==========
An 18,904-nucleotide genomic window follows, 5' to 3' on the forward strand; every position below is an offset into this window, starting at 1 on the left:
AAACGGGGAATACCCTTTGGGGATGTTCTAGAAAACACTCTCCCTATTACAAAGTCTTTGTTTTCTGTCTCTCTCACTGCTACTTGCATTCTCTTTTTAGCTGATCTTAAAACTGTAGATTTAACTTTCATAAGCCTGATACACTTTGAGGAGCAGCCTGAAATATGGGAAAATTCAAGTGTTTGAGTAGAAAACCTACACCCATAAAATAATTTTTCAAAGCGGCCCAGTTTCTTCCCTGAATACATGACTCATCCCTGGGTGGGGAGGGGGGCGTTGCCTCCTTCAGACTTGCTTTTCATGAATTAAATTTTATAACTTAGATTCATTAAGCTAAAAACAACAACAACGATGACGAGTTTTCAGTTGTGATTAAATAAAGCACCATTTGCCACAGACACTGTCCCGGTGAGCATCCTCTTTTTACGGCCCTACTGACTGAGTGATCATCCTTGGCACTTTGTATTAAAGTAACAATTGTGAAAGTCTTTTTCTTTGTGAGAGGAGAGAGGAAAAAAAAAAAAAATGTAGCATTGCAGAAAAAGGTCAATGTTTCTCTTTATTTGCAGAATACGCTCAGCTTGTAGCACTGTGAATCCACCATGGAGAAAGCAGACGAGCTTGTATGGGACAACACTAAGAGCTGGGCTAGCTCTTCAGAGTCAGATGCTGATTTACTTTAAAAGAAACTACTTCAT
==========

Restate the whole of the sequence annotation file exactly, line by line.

An 18,904-nucleotide genomic window follows, 5' to 3' on the forward strand; every position below is an offset into this window, starting at 1 on the left:
AAACGGGGAATACCCTTTGGGGATGTTCTAGAAAACACTCTCCCTATTACAAAGTCTTTGTTTTCTGTCTCTCTCACTGCTACTTGCATTCTCTTTTTAGCTGATCTTAAAACTGTAGATTTAACTTTCATAAGCCTGATACACTTTGAGGAGCAGCCTGAAATATGGGAAAATTCAAGTGTTTGAGTAGAAAACCTACACCCATAAAATAATTTTTCAAAGCGGCCCAGTTTCTTCCCTGAATACATGACTCATCCCTGGGTGGGGAGGGGGGCGTTGCCTCCTTCAGACTTGCTTTTCATGAATTAAATTTTATAACTTAGATTCATTAAGCTAAAAACAACAACAACGATGACGAGTTTTCAGTTGTGATTAAATAAAGCACCATTTGCCACAGACACTGTCCCGGTGAGCATCCTCTTTTTACGGCCCTACTGACTGAGTGATCATCCTTGGCACTTTGTATTAAAGTAACAATTGTGAAAGTCTTTTTCTTTGTGAGAGGAGAGAGGAAAAAAAAAAAAAATGTAGCATTGCAGAAAAAGGTCAATGTTTCTCTTTATTTGCAGAATACGCTCAGCTTGTAGCACTGTGAATCCACCATGGAGAAAGCAGACGAGCTTGTATGGGACAACACTAAGAGCTGGGCTAGCTCTTCAGAGTCAGATGCTGATTTACTTTAAAAGAAACTACTTCAT